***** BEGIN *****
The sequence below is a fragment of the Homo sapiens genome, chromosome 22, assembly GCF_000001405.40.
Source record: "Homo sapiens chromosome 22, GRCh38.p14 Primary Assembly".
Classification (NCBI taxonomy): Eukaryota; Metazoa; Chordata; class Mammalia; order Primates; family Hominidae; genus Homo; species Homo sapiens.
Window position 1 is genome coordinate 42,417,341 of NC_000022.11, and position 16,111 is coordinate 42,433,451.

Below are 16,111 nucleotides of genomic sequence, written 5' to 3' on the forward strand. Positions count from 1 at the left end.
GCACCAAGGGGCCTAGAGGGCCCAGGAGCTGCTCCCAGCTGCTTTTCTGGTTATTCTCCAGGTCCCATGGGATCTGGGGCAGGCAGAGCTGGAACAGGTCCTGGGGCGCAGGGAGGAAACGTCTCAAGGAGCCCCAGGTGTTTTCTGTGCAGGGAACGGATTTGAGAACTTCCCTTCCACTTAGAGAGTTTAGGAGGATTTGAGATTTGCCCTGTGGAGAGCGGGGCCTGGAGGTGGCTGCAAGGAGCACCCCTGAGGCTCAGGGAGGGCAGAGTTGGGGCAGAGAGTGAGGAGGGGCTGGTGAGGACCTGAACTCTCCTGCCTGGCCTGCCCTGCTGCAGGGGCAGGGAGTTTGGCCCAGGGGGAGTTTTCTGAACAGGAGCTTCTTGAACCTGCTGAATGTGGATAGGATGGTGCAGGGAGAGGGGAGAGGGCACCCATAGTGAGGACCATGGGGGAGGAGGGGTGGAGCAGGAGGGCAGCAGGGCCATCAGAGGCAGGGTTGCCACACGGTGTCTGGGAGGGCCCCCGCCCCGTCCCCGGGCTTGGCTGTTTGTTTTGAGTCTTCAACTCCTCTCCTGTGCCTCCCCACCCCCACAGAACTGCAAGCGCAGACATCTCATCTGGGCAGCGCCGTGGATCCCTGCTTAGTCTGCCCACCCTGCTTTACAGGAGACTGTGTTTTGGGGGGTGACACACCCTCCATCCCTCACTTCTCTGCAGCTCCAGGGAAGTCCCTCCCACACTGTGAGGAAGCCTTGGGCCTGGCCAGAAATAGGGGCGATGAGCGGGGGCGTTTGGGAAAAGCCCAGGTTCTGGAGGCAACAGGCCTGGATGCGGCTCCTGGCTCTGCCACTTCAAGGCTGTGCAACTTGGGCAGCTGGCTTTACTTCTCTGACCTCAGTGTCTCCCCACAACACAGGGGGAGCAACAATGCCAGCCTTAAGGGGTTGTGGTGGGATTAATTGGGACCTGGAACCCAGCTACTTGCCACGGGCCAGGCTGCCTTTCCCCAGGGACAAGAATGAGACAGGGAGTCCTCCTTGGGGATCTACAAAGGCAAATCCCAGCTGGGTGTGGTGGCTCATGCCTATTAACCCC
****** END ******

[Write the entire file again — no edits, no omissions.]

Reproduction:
The sequence below is a fragment of the Homo sapiens genome, chromosome 22, assembly GCF_000001405.40.
Source record: "Homo sapiens chromosome 22, GRCh38.p14 Primary Assembly".
Classification (NCBI taxonomy): Eukaryota; Metazoa; Chordata; class Mammalia; order Primates; family Hominidae; genus Homo; species Homo sapiens.
Window position 1 is genome coordinate 42,417,341 of NC_000022.11, and position 16,111 is coordinate 42,433,451.

Below are 16,111 nucleotides of genomic sequence, written 5' to 3' on the forward strand. Positions count from 1 at the left end.
GCACCAAGGGGCCTAGAGGGCCCAGGAGCTGCTCCCAGCTGCTTTTCTGGTTATTCTCCAGGTCCCATGGGATCTGGGGCAGGCAGAGCTGGAACAGGTCCTGGGGCGCAGGGAGGAAACGTCTCAAGGAGCCCCAGGTGTTTTCTGTGCAGGGAACGGATTTGAGAACTTCCCTTCCACTTAGAGAGTTTAGGAGGATTTGAGATTTGCCCTGTGGAGAGCGGGGCCTGGAGGTGGCTGCAAGGAGCACCCCTGAGGCTCAGGGAGGGCAGAGTTGGGGCAGAGAGTGAGGAGGGGCTGGTGAGGACCTGAACTCTCCTGCCTGGCCTGCCCTGCTGCAGGGGCAGGGAGTTTGGCCCAGGGGGAGTTTTCTGAACAGGAGCTTCTTGAACCTGCTGAATGTGGATAGGATGGTGCAGGGAGAGGGGAGAGGGCACCCATAGTGAGGACCATGGGGGAGGAGGGGTGGAGCAGGAGGGCAGCAGGGCCATCAGAGGCAGGGTTGCCACACGGTGTCTGGGAGGGCCCCCGCCCCGTCCCCGGGCTTGGCTGTTTGTTTTGAGTCTTCAACTCCTCTCCTGTGCCTCCCCACCCCCACAGAACTGCAAGCGCAGACATCTCATCTGGGCAGCGCCGTGGATCCCTGCTTAGTCTGCCCACCCTGCTTTACAGGAGACTGTGTTTTGGGGGGTGACACACCCTCCATCCCTCACTTCTCTGCAGCTCCAGGGAAGTCCCTCCCACACTGTGAGGAAGCCTTGGGCCTGGCCAGAAATAGGGGCGATGAGCGGGGGCGTTTGGGAAAAGCCCAGGTTCTGGAGGCAACAGGCCTGGATGCGGCTCCTGGCTCTGCCACTTCAAGGCTGTGCAACTTGGGCAGCTGGCTTTACTTCTCTGACCTCAGTGTCTCCCCACAACACAGGGGGAGCAACAATGCCAGCCTTAAGGGGTTGTGGTGGGATTAATTGGGACCTGGAACCCAGCTACTTGCCACGGGCCAGGCTGCCTTTCCCCAGGGACAAGAATGAGACAGGGAGTCCTCCTTGGGGATCTACAAAGGCAAATCCCAGCTGGGTGTGGTGGCTCATGCCTATTAACCCC